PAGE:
Attack submarine USS Columbia returns from Western Pacific deployment

Sailors aboard the Los Angeles-class fast-attack submarine USS Columbia (SSN 771) prepare to moor at the historic submarine piers at Joint Base Pearl Harbor-Hickam following a six-month Western Pacific deployment, June 6. Photo: US Navy

The crew of the US Navy’s Los Angeles-class fast-attack submarine USS Columbia (SSN 771) returned to their Joint Base Pearl Harbor-Hickam homeport in Hawaii on June 6.

Columbia spent the past six months in the Western Pacific conducting operations and exercises in support of national security.

Cmdr. David L. Edgerton, commanding officer of Columbia, attributed their successful and rigorous deployment to his professional crew.

“Their resourceful tenacity allowed us to remain operational anytime we faced a challenge,” Edgerton said. “I admire their positive attitudes, resiliency, and tight-knit camaraderie, even while deployed from friends and family. It was a privilege to spend the past six months with them.”

Throughout the deployment, 10 Columbia sailors advanced to the next pay grade, and seven officers were promoted to the next higher rank. Twenty sailors also earned their submarine warfare qualification symbolically known within the submarine community as “earning your dolphins.”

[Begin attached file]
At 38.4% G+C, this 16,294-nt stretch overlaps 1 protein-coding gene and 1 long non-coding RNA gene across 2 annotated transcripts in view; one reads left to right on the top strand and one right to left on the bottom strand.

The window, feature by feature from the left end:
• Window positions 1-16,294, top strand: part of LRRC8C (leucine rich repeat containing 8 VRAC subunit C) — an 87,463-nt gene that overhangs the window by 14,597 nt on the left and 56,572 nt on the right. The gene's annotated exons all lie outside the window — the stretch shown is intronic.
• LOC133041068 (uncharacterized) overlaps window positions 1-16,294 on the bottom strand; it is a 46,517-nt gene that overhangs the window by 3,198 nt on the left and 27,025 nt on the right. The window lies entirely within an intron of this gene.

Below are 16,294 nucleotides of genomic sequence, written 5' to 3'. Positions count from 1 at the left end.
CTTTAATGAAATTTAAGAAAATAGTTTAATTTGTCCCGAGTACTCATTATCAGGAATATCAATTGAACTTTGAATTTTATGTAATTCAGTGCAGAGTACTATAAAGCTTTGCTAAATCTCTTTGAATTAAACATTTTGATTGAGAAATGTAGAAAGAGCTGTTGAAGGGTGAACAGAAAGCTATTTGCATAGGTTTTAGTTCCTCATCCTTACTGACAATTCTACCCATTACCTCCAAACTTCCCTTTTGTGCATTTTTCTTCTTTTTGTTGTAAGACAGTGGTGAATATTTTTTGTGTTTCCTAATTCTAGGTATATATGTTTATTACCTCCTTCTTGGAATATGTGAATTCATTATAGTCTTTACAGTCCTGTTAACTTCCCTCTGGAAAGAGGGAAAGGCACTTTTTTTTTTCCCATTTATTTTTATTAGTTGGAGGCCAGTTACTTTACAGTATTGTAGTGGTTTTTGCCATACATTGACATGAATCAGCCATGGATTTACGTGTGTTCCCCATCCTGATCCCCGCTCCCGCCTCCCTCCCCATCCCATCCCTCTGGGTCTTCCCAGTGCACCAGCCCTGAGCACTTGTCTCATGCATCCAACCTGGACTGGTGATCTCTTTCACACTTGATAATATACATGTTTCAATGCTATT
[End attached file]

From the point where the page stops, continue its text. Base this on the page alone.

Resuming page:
Columbia continued its commitment to foster strong partnerships with foreign allies and served as US ambassadors and hosts during port visits to Japan.

“We operated throughout the Pacific conducting operations and exercises, and our port visits in Sasebo and Yokosuka fostered our already strong partnership with Japan,” Edgerton said. “This gave us the opportunity to showcase the capabilities of a US fast-attack submarine manned by our remarkable submariners.”

Columbia, commissioned in 1995, was the last 688-class submarine built at Electric Boat Shipyard in Groton, Connecticut.

Share this article

Follow Naval Today

Events>

<< Jan 2020 >>
MTWTFSS
30 31 1 2 3 4 5
6 7 8 9 10 11 12
13 14 15 16 17 18 19
20 21 22 23 24 25 26
27 28 29 30 31 1 2

Maritime Reconnaissance and Surveillance Technology

As varied threats in the Mediterranean Sea continue to proliferate, the need to advance…

read more >